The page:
My installation comments on museum collections to get at a larger issue, which is the mutability of all objects and meanings, how the significance of an object or experience changes depending on its context. Cultures thrive by borrowing from each other; both the borrowed objects and the societies involved are altered in that transaction. The collected objects in museums are only one example of this. Any gathering of objects alters their individual meanings. Museums provide a context in which gathered objects take on added significance by virtue of the values we associate with museums themselves, most often without examining whose and what those values are.
The story of the objects gathered in our museums is a story not only of displaced things but also of displaced peoples. My installation is as much about migration and exile, loss and longing, as it is about the objects that were plundered, exchanged, and destroyed in the movement of peoples through history. We are witnessing today a mass migration of peoples from places that we as a society have had a hand in making unlivable. Objects from the Kelsey featured in the installation at UMMA are directly relevant to that story, as they are gathered from the very same geographies that are witness to so much heartbreaking turmoil today.
How will the visitor experience and make meaning from these installations at UMMA and the Kelsey this spring?
The gathering of my images on the windows of these institutions is essential to their meaning. The views and reflections on the glass that the vinyl images are superimposed on, how those relationships morph as a viewer walks by, the light shifting according to weather and time of day, the framing and echoing of objects on display nearby, and the interaction with the architectural context all become part of the content of the work. By calling attention to museum display as a picture plane through which we view the panorama of our histories, I’m proposing the museum as a fictive space built on coincidence and personal narrative, the chance layering of objects and representations subject to the reflections and curiosities of viewers as well as the obsessions of our current predicaments. That could only happen on the windows.
To design my installation I’ve taken objects from different societies with fundamentally different assumptions about what it means to be human and put them in dialogue with each other. I suggest identities radically different from what they appear to be while on display in the collections, but those new identities are themselves unstable. Following their metamorphoses is essential to the humor in the piece and part of its content, a reminder that the whole installation is about flexible identities and meanings. And, at a cosmological level, it’s a nod to the fact that everything we know, including ourselves, is constituted by the same cosmic dust that originated at the singular moment that our universe formed, and has been in a continual state of dissolution and reconstitution ever since. At least, that’s the story that makes sense to me.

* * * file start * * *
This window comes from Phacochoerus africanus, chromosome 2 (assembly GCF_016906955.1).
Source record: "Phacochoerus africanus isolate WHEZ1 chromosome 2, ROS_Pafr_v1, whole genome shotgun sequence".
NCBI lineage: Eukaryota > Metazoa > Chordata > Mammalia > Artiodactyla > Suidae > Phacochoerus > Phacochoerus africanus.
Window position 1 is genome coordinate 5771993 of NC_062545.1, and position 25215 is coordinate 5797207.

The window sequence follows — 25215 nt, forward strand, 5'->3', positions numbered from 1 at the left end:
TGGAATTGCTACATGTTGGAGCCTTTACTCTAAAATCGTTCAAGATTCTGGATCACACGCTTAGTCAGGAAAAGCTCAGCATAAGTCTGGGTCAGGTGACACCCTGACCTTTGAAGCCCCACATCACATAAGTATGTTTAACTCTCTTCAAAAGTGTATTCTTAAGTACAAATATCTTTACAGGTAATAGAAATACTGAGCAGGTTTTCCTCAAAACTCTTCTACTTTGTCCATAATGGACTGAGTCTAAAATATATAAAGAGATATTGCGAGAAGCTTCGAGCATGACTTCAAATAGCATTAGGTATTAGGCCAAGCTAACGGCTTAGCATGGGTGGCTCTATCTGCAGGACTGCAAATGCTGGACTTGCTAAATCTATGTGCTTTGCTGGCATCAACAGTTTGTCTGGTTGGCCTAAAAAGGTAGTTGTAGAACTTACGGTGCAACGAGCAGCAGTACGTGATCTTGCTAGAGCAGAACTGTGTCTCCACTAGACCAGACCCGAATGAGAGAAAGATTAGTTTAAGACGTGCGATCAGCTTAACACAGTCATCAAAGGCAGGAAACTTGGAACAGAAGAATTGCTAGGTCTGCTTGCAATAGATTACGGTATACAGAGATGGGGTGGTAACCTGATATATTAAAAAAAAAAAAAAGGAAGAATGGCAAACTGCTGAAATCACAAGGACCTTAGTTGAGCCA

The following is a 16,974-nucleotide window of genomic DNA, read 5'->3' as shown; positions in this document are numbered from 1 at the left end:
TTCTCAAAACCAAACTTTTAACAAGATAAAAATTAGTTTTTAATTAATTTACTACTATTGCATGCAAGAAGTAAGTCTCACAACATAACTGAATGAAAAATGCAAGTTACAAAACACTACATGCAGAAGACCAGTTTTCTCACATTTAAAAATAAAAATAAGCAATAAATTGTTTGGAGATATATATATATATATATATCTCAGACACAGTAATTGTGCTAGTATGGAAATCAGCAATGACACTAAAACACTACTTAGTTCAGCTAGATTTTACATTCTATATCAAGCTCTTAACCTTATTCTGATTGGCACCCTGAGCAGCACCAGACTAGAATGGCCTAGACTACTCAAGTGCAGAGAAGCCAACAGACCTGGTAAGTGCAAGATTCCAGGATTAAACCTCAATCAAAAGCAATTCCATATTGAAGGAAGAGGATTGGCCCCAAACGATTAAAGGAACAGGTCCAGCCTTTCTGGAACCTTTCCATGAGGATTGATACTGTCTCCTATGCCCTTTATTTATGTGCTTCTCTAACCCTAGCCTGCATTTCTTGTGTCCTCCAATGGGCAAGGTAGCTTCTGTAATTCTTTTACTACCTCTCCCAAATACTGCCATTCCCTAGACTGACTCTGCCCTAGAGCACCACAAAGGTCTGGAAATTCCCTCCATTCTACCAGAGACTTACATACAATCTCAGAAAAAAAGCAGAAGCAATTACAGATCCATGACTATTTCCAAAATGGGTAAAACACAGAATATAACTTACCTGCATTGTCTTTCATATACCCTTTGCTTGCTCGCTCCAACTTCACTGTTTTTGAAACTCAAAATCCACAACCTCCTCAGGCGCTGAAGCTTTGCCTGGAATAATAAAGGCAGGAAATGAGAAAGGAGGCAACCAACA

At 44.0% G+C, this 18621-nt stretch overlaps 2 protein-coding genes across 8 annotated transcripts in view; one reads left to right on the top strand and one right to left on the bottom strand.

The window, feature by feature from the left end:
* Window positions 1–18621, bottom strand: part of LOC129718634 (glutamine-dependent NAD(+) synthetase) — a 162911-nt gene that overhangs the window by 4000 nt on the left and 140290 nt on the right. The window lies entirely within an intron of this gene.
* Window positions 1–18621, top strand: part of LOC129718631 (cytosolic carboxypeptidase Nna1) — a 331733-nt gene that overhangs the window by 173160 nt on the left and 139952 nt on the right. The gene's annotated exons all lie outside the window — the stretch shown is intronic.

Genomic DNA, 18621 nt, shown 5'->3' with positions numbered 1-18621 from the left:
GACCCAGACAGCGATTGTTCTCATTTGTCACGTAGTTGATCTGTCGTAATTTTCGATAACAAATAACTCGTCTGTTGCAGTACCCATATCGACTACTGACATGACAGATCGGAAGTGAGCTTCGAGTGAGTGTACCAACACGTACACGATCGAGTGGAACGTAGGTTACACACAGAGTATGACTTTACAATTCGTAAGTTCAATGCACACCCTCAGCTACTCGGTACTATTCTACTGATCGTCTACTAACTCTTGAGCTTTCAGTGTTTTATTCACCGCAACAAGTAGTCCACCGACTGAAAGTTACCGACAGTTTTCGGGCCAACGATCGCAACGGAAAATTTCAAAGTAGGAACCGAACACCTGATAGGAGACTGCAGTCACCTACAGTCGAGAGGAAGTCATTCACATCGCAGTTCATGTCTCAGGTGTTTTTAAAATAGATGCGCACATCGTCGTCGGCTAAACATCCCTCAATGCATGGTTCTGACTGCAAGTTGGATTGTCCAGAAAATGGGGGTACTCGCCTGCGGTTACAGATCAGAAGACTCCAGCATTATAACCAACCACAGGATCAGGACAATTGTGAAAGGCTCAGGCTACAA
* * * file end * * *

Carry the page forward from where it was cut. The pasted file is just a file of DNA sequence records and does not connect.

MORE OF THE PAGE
Describe for us how the narrative evolves as the viewer moves around the windows of the UMMA Commons. How are the installations at UMMA and the Kelsey in conversation?
The installations at UMMA and the Kelsey are intended as a single continuously unfolding narrative that includes the gap between the two buildings. I think of the narrative beginning in the south UMMA windows facing the courtyard, where patterns establish a vibrating hum—background radiation emanating from the singular moment of cosmic origin. On the adjacent door, a teeming human presence picks up transmissions that viewers can follow around to the north face of the building and onward to the front entrance of the Kelsey on Maynard Street. Hands sail a harp on a great voyage across the cosmic ocean in the south windows. Weeping hands hover high in the glass corner of the Commons above a pool of tears. Around that corner calamity awaits. A trail of refugees begins here, fleeing the cataclysm, migrating toward a chromatically more various geography above, mirror image of the doomed place they’ve left behind. A witness tree stands sentinel beside them. Its roots spread upward into the archaeological layers protruding down from the mass of the museum building above. Beyond the tree, a new architectural folly is being assembled around a structural pillar of the museum.
My design for the north facing windows at UMMA describes a procession of figures from the Kelsey, exiles returning home across State Street with souvenirs pillaged from the UMMA collections, items in short supply in the lands of the antique where they come from. Transmission towers broadcast indecipherable dispatches from one side of the divide to the other. I want that gap to speak to us. About distance, movement, migration--sagas of trade, conquest, appropriation, and plunder. Hands changing hands, shaping histories we tell ourselves in order to somehow comprehend it all.
Cosmogonic Tattoos is on view April 22 through December 3, 2017 in the UMMA Commons.
Lead support for Cosmogonic Tattoos is provided by the University of Michigan Office of the Provost. Additional support for the artist's project is provided by the University of Michigan Bicentennial Office and the Penny W. Stamps School of Art & Design.
Upcoming Exhibition Programs
Outside In: A Walking Tour with Curator of Cosmogonic Tattoos, Jim Cogswell
Friday, June 9 – 5:30-6:30 p.m., UMMA Commons